Medicare: America's First Single-Payer System

Mon Feb 17, 2014 13:19:47PM

The single greatest legislative accomplishment in the second half of the twentieth century came on July 30, 1965, the date President Lyndon B. Johnson signed the Social Security Amendments that created Medicare and Medicaid. Medicaid was developed for our nations poor and destitute and Medicare was our nations first ever Single-Payer system that was available to every American citizen ages 65 and over, as well as individuals with certain disabilities. The focus of this article will be on the latter of the two programs.

Politicians, doctors, and citizen alike began the push for access to health care in the early twentieth century. The industrial revolution transformed this country in a way that nothing had before, and with it came new breakthroughs in medicine. President Harry Truman became the first Chief Executive to officially endorse the concept of a national health insurance, nearly ten years after the first bill to create such a program was introduced into the United States Congress during the raucous debate on Social Security.

The idea of a Single-Payer health program effectively went dormant over the next decade and a half until President Kennedy proposed creating a health insurance program for the aged in America. His tragic assassination could have put the idea on the back burner, but President Johnson decided that it was an important issue and helped usher it through Congress. It took over sixty years since the first time it was proposed, but senior citizens in this country finally had the peace of mind that they will be covered if and when they become ill.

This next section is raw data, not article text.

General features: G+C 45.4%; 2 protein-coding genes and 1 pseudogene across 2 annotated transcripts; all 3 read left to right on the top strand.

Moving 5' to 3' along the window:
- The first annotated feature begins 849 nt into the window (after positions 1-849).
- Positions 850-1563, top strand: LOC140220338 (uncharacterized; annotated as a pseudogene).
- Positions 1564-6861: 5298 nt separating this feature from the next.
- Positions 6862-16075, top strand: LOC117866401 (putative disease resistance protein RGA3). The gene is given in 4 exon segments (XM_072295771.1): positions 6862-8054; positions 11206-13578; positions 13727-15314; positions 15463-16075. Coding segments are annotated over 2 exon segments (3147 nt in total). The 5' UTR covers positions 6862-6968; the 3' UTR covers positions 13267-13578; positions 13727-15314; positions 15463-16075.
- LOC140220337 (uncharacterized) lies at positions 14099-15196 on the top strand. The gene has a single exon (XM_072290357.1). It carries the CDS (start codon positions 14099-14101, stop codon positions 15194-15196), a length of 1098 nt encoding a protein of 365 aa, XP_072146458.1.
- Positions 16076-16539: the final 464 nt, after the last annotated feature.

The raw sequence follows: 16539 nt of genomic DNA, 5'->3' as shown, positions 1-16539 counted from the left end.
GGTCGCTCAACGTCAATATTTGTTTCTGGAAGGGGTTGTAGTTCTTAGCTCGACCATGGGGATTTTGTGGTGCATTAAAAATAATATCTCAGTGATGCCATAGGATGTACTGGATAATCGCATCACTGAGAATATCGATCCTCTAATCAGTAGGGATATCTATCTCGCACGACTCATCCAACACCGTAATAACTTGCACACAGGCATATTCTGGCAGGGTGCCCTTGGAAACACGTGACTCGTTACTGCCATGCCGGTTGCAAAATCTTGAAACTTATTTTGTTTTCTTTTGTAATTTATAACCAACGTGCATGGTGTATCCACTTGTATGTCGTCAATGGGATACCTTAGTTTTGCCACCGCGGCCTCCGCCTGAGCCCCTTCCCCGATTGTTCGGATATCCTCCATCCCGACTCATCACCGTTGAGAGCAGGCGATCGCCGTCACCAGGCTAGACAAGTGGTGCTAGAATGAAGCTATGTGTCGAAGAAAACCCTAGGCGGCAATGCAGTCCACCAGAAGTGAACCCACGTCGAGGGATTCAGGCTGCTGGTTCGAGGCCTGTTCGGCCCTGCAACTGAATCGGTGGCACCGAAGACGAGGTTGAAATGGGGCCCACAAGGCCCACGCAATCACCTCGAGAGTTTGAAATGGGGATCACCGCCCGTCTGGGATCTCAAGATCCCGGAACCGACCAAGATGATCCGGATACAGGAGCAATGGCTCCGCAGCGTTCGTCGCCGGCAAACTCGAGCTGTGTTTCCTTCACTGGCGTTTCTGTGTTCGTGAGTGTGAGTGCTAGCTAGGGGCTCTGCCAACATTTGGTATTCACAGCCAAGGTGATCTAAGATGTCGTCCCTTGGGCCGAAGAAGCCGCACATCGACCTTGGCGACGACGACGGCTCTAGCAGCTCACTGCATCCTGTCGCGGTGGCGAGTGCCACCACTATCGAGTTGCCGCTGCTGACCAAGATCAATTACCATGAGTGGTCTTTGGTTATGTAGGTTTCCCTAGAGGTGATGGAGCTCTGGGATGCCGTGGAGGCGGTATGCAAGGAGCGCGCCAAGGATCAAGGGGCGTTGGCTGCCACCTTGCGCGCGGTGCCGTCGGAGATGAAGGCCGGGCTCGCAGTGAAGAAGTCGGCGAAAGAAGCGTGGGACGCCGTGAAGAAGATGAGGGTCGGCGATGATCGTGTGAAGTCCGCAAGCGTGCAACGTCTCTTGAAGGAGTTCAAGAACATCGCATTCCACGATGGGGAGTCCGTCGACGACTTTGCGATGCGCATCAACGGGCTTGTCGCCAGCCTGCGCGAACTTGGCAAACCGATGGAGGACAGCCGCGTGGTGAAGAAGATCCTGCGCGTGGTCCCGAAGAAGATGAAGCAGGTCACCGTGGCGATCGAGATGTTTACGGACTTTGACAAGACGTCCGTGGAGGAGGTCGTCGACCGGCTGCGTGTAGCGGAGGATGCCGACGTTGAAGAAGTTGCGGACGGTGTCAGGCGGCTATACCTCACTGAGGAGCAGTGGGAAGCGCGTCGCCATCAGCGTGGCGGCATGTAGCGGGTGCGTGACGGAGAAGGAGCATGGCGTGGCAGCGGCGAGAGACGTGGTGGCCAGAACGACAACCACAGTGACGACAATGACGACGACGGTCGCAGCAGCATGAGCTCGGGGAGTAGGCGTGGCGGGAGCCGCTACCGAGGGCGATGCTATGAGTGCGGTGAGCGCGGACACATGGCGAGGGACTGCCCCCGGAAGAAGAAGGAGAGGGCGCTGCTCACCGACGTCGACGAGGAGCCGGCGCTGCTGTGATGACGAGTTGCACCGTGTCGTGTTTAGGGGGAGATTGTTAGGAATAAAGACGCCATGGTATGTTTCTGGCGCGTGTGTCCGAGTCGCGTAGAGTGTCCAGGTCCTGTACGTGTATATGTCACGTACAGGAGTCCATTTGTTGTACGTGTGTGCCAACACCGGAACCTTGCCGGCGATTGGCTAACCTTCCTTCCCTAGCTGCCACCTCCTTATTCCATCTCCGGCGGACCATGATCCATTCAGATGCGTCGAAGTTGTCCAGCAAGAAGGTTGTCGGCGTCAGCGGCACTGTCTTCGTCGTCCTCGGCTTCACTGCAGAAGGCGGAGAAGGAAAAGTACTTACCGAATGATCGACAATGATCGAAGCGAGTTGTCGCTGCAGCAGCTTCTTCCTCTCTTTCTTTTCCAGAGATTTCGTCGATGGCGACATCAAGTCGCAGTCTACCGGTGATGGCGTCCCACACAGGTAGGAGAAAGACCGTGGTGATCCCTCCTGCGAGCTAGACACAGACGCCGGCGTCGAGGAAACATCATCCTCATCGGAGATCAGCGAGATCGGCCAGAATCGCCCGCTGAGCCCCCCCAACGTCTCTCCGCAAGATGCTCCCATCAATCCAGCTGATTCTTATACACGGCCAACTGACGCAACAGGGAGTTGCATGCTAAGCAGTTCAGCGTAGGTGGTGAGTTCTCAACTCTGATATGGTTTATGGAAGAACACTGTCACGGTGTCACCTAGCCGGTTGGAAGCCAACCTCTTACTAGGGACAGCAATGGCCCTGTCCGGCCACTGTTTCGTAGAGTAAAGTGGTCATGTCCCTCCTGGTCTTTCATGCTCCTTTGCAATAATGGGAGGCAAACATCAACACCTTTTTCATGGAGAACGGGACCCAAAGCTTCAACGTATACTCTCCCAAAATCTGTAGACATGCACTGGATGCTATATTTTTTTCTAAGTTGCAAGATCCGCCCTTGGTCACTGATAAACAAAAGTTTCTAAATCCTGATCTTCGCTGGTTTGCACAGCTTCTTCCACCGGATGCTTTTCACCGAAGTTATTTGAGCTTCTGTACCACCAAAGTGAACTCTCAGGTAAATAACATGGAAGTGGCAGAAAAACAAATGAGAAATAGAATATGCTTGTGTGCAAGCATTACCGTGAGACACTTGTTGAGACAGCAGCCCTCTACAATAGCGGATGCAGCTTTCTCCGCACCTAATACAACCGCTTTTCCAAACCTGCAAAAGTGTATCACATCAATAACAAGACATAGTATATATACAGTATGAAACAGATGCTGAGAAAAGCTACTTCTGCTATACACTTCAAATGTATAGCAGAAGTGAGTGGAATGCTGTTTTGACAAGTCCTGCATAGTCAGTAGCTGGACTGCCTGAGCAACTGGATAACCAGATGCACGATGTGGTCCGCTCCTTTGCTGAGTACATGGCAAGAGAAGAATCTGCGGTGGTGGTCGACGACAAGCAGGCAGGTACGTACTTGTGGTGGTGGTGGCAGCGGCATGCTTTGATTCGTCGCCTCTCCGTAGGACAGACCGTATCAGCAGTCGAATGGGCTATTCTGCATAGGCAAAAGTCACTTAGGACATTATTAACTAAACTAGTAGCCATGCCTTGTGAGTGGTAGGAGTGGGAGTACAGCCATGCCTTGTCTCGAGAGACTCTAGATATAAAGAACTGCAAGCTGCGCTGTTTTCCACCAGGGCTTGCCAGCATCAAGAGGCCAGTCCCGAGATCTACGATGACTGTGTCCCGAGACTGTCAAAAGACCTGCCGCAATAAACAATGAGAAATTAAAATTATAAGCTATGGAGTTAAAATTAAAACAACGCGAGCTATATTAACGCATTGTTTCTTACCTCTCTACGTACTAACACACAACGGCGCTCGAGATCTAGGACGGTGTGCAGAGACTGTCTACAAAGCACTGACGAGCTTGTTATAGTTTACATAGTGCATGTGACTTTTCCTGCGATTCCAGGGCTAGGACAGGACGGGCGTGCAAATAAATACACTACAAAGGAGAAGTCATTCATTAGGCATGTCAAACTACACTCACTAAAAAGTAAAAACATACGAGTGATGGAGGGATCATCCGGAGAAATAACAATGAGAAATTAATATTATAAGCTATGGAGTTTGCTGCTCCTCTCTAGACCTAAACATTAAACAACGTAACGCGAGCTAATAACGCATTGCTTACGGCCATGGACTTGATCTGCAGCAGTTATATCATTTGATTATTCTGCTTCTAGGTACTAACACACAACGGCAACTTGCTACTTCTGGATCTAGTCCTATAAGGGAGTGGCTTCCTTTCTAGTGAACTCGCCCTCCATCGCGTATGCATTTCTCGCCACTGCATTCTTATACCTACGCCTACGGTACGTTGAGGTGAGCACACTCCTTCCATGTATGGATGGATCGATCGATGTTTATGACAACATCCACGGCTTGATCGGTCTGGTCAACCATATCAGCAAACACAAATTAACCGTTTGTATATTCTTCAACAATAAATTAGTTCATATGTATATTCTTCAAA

In the years since it's passage, Medicare has become one of the most popular programs that the Federal Government administers. The interesting thing is that time heals all wounds. The passage of Medicare and Medicaid were just as divisive as the Affordable Care Act is currently. Then private citizen Ronald Reagan warned “if you don’t [stop Medicare] and I don’t do it, one of these days you and I are going to spend our sunset years telling our children and our children’s children what it once was like in America when men were free.” Other Republicans lined up to oppose the new socialized medicine by issuing dire warnings about America's inevitable path towards Socialism. Thankfully they were over ruled by the people then, just as they have been over ruled by the people today.

The loudest voices in the room are always the ones that fear monger and issue dire warnings of impending doom. Thankfully the sober and clear mined people typically win the day, as they did with the passage of Medicare.

Medicare will turn fifty years old next year. It seems impossible to think about a time before senior citizens had quality health care guaranteed in this country. My hope is that fifty years from now, it will seem impossible to think about a time before every citizen had the guarantee of quality health care regardless of age, socioeconomic status, or preexisting condition. It is long past time to start a drive for Medicare for all in this country.
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